PhD applicants: I supervise students for both traditional research PhDs (intake throughout the year) and the integrated PhD in Clinical Psychology (PhD + postgraduate clinical training, competitive application process in Oct). I have projects available in my areas of interest as detailed in my profile. If you would like to think about project options, email me with a copy of your CV and academic transcript.

Students on MPsych: MPsych students conduct clinically-relevant projects embedded within my lab's research themes, often contributing an important piece of a broader research question. I also have clinical health psychology projects available in collaboration with the Alfred. If you have been offered a place on the course, get in touch!

Honours

Available to supervise honours students.

Honours topics and outlines

Honours students: I am at capacity for honours supervisions for 2024.

Fields of Research

  • Clinical Psychology - 520302
  • Digital Health - 420302
  • Mental Health Services - 420313

Teaching areas

Clinical Psychology;Psychology

Publications

Also published as: Thomas, Neil; Thomas, N.
This publication listing is provided by Swinburne Research Bank. If you are the owner of this profile, you can update your publications using our online form.

Recent research grants awarded

  • 2023: Voices *; The Wellcome Trust
  • 2022: Avatar-mediated therapy for hallucinations: superiority trial (AMETHYST) *; Clinical Trials and Cohort Studies Grants
  • 2022: Establishing the dynamic interaction between sleep and schizophrenia *; Barbara Dicker Brain Science grant
  • 2022: Technology and Dementia Care – A Conceptualisation of Digital Twins for Facilitating Better Dementia Prediction, Prevention and Care. *; Barbara Dicker Brain Science grant
  • 2019: Production, Delivery, and Evaluation of a Health Literacy Approach and Materials (RFP) *; Mental Health Commission of NSW
  • 2017: A longitudinal examination of the phenomenology of auditory verbal hallucinations (AVHs) in mood disorders *; Barbara Dicker Brain Science grant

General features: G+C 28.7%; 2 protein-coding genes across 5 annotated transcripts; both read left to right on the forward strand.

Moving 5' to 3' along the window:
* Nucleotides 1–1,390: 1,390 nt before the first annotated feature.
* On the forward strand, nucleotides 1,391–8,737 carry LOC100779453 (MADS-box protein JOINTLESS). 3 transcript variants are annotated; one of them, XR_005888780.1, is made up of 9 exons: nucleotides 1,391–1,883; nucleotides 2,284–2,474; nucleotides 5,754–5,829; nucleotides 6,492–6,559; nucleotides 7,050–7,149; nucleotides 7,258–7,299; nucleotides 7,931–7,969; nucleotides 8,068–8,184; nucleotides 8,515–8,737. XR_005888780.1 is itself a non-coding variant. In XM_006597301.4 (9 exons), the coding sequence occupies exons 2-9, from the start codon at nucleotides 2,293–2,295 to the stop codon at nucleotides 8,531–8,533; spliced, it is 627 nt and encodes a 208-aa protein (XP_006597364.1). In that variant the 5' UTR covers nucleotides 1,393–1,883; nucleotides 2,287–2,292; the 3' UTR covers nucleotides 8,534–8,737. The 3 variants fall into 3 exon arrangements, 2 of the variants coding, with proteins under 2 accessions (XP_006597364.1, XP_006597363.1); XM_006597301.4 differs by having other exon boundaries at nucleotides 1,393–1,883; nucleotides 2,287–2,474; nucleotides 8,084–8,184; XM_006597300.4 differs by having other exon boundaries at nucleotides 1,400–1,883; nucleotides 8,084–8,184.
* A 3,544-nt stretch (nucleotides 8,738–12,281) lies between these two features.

• 2017: A peer-led education program for women who have experience of mental illness and trauma  *; Quentin Hanich
  • 2017: Investigating therapeutic mechanisms of a new treatment for bipolar disorder *; Barbara Dicker Brain Science grant
  • 2017: Understanding the role of dysfunction in affective network alteration and auditory verbal hallucinations in patients with bipolar disorder *; Barbara Dicker Brain Science grant
  • 2016: Digitally Assisted Peer Support (DAPS) for Young People with Emerging Mental Health Problems: A Novel Model of Technology-Enhanced Peer Work (Student award) *; Barbara Dicker Brain Science grant
  • 2016: Evaluating a Novel Smartphone-Assisted Coping Strategy Intervention for Distressing Voices The SAVVy Study *; Barbara Dicker Brain Science grant
  • 2016: How do depressive symptoms influence characteristics (phenomenology) of auditory verbal hallucinations (AVHs) in persons without a need for care? *; Barbara Dicker Brain Science grant
  • 2016: Investigating factors that influence the efficacy of cognitive remediation therapy inindividuals with schizophrenia *; Research Endowment Fund
  • 2016: Understanding trauma-related auditory verbal hallucinations: phenomenology and predictors *; Barbara Dicker Brain Science grant

* Chief Investigator